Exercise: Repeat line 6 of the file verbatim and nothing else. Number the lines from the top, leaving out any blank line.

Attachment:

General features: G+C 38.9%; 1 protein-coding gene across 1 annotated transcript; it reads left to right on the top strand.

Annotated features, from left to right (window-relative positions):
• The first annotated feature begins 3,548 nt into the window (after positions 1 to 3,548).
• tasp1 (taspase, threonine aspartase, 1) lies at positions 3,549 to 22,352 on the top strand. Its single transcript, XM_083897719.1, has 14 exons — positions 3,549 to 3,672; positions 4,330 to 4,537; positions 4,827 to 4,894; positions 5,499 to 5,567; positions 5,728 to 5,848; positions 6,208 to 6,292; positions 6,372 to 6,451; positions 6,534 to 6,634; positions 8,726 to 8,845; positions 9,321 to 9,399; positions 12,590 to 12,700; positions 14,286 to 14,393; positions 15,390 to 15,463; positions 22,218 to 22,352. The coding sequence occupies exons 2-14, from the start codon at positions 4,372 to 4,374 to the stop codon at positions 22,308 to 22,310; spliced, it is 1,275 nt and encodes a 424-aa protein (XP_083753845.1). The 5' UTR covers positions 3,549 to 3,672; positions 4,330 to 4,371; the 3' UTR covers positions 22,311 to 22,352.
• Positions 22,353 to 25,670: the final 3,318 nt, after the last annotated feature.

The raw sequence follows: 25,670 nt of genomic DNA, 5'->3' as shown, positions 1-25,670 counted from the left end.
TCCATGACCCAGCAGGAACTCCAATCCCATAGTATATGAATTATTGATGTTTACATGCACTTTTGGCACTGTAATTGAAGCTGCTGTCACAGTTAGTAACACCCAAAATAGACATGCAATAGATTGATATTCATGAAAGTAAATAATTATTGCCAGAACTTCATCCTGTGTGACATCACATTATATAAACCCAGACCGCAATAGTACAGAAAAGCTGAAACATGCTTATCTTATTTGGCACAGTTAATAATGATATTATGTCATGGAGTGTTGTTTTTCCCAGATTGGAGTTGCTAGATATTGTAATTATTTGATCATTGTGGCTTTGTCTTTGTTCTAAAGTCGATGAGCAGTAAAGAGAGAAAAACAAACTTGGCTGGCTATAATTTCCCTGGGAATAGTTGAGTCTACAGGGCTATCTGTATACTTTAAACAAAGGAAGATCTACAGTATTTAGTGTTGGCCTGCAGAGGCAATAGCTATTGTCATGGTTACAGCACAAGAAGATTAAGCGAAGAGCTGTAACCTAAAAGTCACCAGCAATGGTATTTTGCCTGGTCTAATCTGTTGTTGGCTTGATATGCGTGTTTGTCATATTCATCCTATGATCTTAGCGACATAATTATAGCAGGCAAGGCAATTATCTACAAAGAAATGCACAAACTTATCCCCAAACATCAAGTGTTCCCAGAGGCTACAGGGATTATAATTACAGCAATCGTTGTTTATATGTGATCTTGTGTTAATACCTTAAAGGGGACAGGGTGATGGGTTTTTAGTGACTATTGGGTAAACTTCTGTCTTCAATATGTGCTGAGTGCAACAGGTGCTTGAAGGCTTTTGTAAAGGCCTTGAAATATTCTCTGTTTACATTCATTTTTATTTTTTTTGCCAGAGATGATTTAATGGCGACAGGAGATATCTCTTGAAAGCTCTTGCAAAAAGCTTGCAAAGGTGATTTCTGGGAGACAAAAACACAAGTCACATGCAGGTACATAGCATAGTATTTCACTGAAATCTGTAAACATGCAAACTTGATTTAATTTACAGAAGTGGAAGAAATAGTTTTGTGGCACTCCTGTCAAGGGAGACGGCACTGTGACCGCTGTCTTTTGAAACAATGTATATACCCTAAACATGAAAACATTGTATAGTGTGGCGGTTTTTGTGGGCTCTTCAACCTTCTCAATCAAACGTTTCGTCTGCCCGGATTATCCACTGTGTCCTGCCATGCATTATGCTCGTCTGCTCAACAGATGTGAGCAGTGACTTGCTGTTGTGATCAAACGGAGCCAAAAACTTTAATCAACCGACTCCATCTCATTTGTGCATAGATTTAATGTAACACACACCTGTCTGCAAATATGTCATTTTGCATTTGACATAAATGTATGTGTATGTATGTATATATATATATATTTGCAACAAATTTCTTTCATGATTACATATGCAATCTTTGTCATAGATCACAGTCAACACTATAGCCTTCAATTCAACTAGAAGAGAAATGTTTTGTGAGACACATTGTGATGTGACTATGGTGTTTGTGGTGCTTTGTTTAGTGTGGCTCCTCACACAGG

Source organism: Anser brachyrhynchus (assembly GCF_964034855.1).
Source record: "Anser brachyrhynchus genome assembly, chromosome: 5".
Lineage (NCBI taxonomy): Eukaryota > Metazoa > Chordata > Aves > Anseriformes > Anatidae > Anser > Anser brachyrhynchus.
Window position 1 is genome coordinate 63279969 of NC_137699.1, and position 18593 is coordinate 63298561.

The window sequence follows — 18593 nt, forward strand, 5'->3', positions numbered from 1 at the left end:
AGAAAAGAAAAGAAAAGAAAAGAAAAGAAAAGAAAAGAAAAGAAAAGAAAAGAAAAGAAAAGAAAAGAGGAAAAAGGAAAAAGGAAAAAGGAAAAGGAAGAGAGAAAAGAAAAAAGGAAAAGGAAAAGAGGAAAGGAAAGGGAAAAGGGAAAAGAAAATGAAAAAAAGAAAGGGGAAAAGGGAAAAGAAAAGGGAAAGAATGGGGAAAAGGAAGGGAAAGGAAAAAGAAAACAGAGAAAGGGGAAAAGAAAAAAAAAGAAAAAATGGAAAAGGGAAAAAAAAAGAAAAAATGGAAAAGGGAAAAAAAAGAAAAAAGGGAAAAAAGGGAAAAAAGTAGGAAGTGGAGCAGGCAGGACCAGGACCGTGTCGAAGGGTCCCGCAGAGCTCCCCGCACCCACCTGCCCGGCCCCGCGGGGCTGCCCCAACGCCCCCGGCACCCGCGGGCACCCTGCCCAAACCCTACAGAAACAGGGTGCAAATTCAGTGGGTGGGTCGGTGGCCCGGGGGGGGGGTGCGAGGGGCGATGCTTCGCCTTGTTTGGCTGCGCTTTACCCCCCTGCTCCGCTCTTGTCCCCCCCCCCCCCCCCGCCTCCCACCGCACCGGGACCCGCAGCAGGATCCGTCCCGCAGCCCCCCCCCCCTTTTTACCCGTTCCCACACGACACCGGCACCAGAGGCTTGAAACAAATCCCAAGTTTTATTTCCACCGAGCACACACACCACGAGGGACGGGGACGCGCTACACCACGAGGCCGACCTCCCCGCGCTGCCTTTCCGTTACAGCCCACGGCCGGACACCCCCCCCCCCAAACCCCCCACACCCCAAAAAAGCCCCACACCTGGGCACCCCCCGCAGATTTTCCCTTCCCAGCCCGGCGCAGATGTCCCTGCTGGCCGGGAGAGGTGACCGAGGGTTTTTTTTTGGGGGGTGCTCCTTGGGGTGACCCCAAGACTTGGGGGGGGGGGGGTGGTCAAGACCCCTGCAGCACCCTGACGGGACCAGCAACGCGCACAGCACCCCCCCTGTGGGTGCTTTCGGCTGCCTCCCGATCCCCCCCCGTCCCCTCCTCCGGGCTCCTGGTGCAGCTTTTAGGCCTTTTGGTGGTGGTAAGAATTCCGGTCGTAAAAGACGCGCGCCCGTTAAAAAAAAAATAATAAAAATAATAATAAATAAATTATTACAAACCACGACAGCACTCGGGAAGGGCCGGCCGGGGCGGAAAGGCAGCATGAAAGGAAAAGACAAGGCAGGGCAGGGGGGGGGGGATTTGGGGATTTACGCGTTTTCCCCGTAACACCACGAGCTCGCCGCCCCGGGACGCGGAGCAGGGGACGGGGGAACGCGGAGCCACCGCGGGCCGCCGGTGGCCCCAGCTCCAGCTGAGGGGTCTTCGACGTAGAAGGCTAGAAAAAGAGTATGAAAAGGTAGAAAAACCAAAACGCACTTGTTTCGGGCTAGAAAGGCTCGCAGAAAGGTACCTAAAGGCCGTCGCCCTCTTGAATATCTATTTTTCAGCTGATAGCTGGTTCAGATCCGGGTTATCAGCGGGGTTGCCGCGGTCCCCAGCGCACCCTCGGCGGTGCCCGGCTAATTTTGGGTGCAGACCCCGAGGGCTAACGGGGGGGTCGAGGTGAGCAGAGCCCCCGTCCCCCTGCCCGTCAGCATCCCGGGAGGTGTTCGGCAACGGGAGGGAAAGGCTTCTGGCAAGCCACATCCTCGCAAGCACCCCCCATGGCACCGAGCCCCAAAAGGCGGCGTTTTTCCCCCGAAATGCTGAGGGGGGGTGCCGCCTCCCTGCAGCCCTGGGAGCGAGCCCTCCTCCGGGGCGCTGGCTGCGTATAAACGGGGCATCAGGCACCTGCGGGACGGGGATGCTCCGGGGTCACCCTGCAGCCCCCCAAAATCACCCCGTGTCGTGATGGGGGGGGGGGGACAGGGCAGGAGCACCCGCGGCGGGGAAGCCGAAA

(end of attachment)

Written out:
The raw sequence follows: 25,670 nt of genomic DNA, 5'->3' as shown, positions 1-25,670 counted from the left end.